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Monday, September 10, 2012

CASTOR - SWEET IS THAT FISH, WHICH IS NOT A FISH AT ALL



Art-Stamp-Art-Animal-German-Beaver

(The European beaver has a slimmer 
skull and tail than the American Beaver)
Photo from: madeofpaper&things
L. Castor feber, Eng. European beaver. In the Middle Ages, the beaver was prevalent in almost all of Europe including Al-Andalus. It is not the American species. Terry Decker explains that they cannot be inner bred because the European beaver has 48 chromosomes while its American cousin, Castor canadensis, has 40.


During the Middle Ages, the Church permitted eating red beaver meat on fast days as they are considered to be fish because they use their tails for swimming.  John Topsell in his 17th C Fourfooted Beasts describes the tail as weighing four pounds and that it is eaten like barbels. Although allowed on fish days, Topsell continues, the body is “unclean for food.” Avenzoar, 500 years earlier in Cordova, did not recommend eating the meat. William Harrison, in the 16th C, describes the animal as akin to a large rat. Sarah O’Connor, today, describes the meat from the body as tasting something like beef. Marcus Loidolt claims that the flavor is like groundhog and beef or venison. O’Connor concludes that it may have a very strong flavor depending it's diet while alive.

Decker explains that due to the number of  European Renaissance recipes that have survived, it appears that the tail was such a delicacy that special instructions were necessary for preparing it.  Topsell states that the tail and forefeet are very sweet, hence the proverb: sweet is that fish, which is not fish at all.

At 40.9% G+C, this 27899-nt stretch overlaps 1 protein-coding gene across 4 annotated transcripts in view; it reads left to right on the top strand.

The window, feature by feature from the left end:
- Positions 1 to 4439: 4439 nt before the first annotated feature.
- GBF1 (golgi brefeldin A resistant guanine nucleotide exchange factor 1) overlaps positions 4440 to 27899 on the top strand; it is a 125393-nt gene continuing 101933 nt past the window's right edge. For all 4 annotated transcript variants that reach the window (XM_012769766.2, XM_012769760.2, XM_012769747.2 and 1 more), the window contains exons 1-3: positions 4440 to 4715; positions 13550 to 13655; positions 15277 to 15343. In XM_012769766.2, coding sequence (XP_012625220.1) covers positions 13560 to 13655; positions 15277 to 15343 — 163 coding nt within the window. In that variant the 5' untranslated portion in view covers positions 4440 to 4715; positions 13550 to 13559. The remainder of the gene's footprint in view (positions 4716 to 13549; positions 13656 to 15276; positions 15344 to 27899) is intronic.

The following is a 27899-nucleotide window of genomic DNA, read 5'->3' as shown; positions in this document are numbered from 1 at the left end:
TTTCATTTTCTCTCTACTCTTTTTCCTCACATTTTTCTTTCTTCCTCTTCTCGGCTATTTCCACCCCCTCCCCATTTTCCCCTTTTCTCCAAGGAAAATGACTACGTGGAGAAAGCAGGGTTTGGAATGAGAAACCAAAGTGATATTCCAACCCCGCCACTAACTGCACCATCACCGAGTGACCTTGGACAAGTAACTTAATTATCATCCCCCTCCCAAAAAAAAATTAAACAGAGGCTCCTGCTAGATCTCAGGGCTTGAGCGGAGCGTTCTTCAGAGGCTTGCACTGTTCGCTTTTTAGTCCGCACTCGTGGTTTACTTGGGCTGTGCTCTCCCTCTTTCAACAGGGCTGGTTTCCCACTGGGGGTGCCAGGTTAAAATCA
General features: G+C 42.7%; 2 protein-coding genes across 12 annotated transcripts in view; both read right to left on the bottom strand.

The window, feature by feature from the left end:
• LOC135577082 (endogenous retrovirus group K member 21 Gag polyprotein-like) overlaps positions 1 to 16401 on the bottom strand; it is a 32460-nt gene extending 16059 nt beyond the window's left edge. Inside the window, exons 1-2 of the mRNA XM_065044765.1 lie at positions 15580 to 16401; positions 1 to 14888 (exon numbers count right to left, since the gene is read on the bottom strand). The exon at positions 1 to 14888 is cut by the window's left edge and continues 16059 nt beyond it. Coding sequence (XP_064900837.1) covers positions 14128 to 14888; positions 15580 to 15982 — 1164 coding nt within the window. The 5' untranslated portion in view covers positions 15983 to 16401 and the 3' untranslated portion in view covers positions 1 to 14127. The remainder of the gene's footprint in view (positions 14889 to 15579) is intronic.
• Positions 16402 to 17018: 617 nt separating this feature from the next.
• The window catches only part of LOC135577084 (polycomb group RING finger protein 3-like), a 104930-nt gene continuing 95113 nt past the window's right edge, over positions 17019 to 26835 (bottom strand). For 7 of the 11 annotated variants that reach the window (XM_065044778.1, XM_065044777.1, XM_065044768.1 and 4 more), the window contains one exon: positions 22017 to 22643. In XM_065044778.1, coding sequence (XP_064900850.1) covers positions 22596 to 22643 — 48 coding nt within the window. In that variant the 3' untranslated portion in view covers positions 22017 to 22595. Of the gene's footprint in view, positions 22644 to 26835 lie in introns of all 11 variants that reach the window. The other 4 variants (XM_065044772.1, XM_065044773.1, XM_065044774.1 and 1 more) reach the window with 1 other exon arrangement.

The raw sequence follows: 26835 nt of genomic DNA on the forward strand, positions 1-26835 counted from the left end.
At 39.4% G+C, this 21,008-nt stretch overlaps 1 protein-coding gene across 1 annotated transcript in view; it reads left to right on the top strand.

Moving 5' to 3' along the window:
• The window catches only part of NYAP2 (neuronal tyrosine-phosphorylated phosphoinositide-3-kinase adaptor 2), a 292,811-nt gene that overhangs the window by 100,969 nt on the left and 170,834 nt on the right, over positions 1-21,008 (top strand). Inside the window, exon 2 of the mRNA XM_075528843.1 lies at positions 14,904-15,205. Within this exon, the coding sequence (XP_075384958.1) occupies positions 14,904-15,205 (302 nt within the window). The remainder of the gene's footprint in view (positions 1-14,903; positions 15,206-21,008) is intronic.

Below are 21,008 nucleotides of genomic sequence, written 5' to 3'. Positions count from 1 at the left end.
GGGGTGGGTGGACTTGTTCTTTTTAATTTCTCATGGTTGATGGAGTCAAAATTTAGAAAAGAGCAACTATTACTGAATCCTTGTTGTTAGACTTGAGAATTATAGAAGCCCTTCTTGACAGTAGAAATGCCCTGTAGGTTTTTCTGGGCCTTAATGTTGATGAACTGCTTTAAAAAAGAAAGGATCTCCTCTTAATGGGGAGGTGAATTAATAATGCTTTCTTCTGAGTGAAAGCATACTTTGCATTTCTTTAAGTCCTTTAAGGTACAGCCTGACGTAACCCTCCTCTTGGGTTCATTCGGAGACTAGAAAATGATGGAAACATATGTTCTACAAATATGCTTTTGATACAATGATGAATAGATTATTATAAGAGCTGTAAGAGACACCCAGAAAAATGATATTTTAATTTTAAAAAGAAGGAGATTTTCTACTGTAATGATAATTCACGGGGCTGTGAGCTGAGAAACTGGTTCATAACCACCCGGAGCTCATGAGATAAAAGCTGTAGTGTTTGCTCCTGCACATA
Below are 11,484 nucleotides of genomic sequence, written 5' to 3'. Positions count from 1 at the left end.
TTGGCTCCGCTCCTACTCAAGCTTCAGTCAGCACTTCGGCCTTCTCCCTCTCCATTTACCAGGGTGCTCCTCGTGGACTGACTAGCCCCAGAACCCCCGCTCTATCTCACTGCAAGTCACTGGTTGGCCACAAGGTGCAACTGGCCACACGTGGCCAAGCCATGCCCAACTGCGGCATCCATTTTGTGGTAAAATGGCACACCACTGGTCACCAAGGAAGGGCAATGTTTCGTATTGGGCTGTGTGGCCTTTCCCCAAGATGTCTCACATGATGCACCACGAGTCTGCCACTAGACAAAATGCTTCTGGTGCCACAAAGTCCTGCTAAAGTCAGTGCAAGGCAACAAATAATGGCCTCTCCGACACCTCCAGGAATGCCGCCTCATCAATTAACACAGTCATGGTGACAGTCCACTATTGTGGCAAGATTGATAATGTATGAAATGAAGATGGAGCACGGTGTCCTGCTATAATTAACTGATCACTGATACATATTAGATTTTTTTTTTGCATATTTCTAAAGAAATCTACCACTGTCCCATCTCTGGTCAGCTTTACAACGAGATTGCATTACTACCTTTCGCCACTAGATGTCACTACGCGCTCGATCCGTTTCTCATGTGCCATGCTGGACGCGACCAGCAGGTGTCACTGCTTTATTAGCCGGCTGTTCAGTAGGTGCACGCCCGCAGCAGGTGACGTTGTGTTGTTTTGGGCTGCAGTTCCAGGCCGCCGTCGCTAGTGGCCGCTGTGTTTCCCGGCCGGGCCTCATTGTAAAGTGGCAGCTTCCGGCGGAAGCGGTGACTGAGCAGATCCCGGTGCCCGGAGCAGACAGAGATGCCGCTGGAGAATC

Harrison states that in his day, beavers around Balascham, Persia were exported everywhere with dried cod. It does not seem likely that Spain would have imported beavers as they were abundant in Spain longer than elsewhere but no recipes for them seem to have survived from the Middle Ages at least.

Beaver Pies
Photo from: radioboy*
It is known that beaver tail was served as a pottage. It was thought that boiling eliminated some of its noxiousness or “evil vapors.” John Russell in his Book of Nurture instructs that beaver tail should always be served with pea soup or fumitary. Two recipes for beaver tail from Max Rumplot’s 16th C German cookbook call for removing the fat and the boiling in water and/or vinegar before roasting, which is the same procedure in other surviving recipes in Europe and Russia. One of Rumplot’s recipes calls for the tail to be baked in a pie and in the other the tail is scald, roasted and boiled.

As the beaver produces castoreum, a substance so popular in medieval pharmacology that the term was passed on to mean the animal itself in Arabic. Castoreum contains volatile oil, benzol acid, a fatty substance and some salts. It tastes bitter and nauseous and has a strong smell. This reddish-brown ointment is found in two reddish sacs near the groin next to the intestinum rectum. It is not part of the genital organ. It was used to treat palsy and other illnesses. Some claim that Paloma Picasso uses it in her perfumes for the leathery aroma. [Black. Medieval. 1992:11; Clair. 1963:81; Espasa.1988:12:CAS:352; Ency Brit.1988:2:Bayeu:25:2b:3b: 59; ES: Beaver. Jan 15, 11; Ibn Zuhr/García Sánchez. 1992:Layton. 1948:210; and Wilson. 1973:38]

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